Tax it.

Minnesota Adoption Factsheet– 2007 data

Children’s Home Society and Family Services Annual Report 2007-2008 (based in Minnesota)

In 2007 —

There were 1,526 foster children in Minnesota waiting to be adopted.

CHSFS did 645 international adoptions.

CHSFS adopted only 32 of Minnesota’s “waiting children” out of foster care. They did 35 infant adoptions, for a total of 67 domestic adoptions.

645 international. 67 domestic.

1,526 American children waiting for homes.

How can we say this is “finding homes for children” as opposed to finding children to meet prospective adopters’ specifications?

Since internationally adopted children are commodities, let’s call a spade a spade and tariff those goods. Instead of giving internationally adoptive parents tax cuts, they should be taxed more, and those tax revenues could go toward supporting the American social welfare system and finding homes for American children. Or the agencies should lose their tax-exempt status and pay tariffs on imports. Let’s take it to the WTO. I see anti-dumping fines, stricter regulation, goods traceable back to their factory of origin with dates of production, etc. It would be like legalizing prostitution or marijuana for the tax and regulation benefits to the larger society.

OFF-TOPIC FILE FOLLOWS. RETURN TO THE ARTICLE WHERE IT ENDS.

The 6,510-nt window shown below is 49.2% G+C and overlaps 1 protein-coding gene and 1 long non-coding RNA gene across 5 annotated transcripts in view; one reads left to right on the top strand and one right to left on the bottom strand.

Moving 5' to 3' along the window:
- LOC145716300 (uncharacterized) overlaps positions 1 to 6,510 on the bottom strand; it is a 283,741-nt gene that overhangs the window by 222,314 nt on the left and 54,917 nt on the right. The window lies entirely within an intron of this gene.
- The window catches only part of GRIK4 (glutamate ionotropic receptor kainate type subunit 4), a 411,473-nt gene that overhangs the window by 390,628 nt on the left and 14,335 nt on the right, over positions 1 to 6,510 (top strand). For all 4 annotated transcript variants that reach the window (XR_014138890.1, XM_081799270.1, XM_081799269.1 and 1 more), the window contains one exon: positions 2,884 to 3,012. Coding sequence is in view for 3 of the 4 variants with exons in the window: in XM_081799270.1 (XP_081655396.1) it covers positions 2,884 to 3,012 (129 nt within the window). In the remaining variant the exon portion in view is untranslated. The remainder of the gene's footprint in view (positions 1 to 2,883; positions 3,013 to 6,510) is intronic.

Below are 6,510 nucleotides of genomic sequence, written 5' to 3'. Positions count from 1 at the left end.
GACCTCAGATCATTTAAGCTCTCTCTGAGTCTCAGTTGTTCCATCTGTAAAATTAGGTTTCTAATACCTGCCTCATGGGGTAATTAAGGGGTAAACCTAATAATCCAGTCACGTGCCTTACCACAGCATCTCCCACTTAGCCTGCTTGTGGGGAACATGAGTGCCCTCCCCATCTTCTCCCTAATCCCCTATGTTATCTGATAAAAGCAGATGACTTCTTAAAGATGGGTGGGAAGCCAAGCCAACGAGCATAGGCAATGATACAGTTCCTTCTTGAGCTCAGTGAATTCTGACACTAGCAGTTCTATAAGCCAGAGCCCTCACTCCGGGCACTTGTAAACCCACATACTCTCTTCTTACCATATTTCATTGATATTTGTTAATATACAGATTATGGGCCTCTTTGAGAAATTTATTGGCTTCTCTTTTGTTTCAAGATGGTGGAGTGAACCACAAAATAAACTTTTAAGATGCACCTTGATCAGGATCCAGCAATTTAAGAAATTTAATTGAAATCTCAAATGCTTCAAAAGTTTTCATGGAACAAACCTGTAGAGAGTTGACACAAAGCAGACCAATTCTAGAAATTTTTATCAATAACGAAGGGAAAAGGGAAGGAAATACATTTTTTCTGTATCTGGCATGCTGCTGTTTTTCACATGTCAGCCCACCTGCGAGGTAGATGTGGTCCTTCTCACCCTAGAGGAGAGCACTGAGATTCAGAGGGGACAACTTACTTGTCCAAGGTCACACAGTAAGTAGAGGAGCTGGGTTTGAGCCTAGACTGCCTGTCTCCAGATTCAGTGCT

What do you think?

4 responses to “Tax it.

  1. Makes sense to me! The tax credit for international adoption is stupid.

    AP (international adoption)

  2. No argument here. If Toyota has to go before congress when they blow it, then I would add that, given all the, er “inconsistencies” that exist in intercountry adoption, I say we should pull all the agencies up to the Hill for a good whoopin’, too.

    Just finishing up “Fugitive Visions.” Thank you for finally breaking my tiny little brain. Loved it, will be thinking about it for a long time.

  3. Absolutely, there were specifications going into adoption for us – we wanted an infant and a clean slate. I believe these are the sort of expectations that continue to drive this forward. We even thought that way knowing what foster care is like from both ends – I was in foster care and my wife is a social worker.

    Addressing that state of mind seems to me the only way to cause change.

    Tax break? A few hundred dollars is irrelevant. New tax? I don’t see that making a difference either. But my perspective is fairly limited on that aspect. It was never about money for us.

  4. Hi Ed! Very nice to see you here again. ^^ Hope everything’s well with you!

Thank you for visiting my blog. I no longer have time to update this blog regularly, but I appreciate your comments, even though I cannot respond to all of them. All comments (except spam) have been allowed to go through unmoderated since June 16, 2014. Any comments you see prior to that date have been read and approved by me. Thanks again, and wishing you peace and blessings.

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